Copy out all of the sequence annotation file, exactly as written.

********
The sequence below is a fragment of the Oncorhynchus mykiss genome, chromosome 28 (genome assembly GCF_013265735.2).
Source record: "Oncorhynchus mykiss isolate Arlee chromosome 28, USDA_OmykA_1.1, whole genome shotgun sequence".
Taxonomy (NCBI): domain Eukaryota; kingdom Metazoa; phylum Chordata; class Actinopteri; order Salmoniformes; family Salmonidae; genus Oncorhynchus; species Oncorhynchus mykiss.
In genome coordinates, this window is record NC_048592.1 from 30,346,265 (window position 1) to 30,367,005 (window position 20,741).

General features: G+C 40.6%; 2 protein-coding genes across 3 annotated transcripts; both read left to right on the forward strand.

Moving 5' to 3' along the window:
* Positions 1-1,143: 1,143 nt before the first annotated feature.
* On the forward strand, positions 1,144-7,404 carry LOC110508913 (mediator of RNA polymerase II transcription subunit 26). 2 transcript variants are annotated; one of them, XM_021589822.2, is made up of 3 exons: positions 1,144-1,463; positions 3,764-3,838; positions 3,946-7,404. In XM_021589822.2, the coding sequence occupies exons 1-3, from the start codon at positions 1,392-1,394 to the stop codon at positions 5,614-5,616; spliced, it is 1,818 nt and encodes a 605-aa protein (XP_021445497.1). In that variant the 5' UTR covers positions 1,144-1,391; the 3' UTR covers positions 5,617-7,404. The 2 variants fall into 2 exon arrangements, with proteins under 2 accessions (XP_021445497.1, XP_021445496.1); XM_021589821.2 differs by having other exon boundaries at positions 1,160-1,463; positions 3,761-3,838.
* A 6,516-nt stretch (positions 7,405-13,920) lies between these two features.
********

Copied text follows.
The sequence below is a fragment of the Oncorhynchus mykiss genome, chromosome 28 (genome assembly GCF_013265735.2).
Source record: "Oncorhynchus mykiss isolate Arlee chromosome 28, USDA_OmykA_1.1, whole genome shotgun sequence".
Taxonomy (NCBI): domain Eukaryota; kingdom Metazoa; phylum Chordata; class Actinopteri; order Salmoniformes; family Salmonidae; genus Oncorhynchus; species Oncorhynchus mykiss.
In genome coordinates, this window is record NC_048592.1 from 30,346,265 (window position 1) to 30,367,005 (window position 20,741).

General features: G+C 40.6%; 2 protein-coding genes across 3 annotated transcripts; both read left to right on the forward strand.

Moving 5' to 3' along the window:
* Positions 1-1,143: 1,143 nt before the first annotated feature.
* On the forward strand, positions 1,144-7,404 carry LOC110508913 (mediator of RNA polymerase II transcription subunit 26). 2 transcript variants are annotated; one of them, XM_021589822.2, is made up of 3 exons: positions 1,144-1,463; positions 3,764-3,838; positions 3,946-7,404. In XM_021589822.2, the coding sequence occupies exons 1-3, from the start codon at positions 1,392-1,394 to the stop codon at positions 5,614-5,616; spliced, it is 1,818 nt and encodes a 605-aa protein (XP_021445497.1). In that variant the 5' UTR covers positions 1,144-1,391; the 3' UTR covers positions 5,617-7,404. The 2 variants fall into 2 exon arrangements, with proteins under 2 accessions (XP_021445497.1, XP_021445496.1); XM_021589821.2 differs by having other exon boundaries at positions 1,160-1,463; positions 3,761-3,838.
* A 6,516-nt stretch (positions 7,405-13,920) lies between these two features.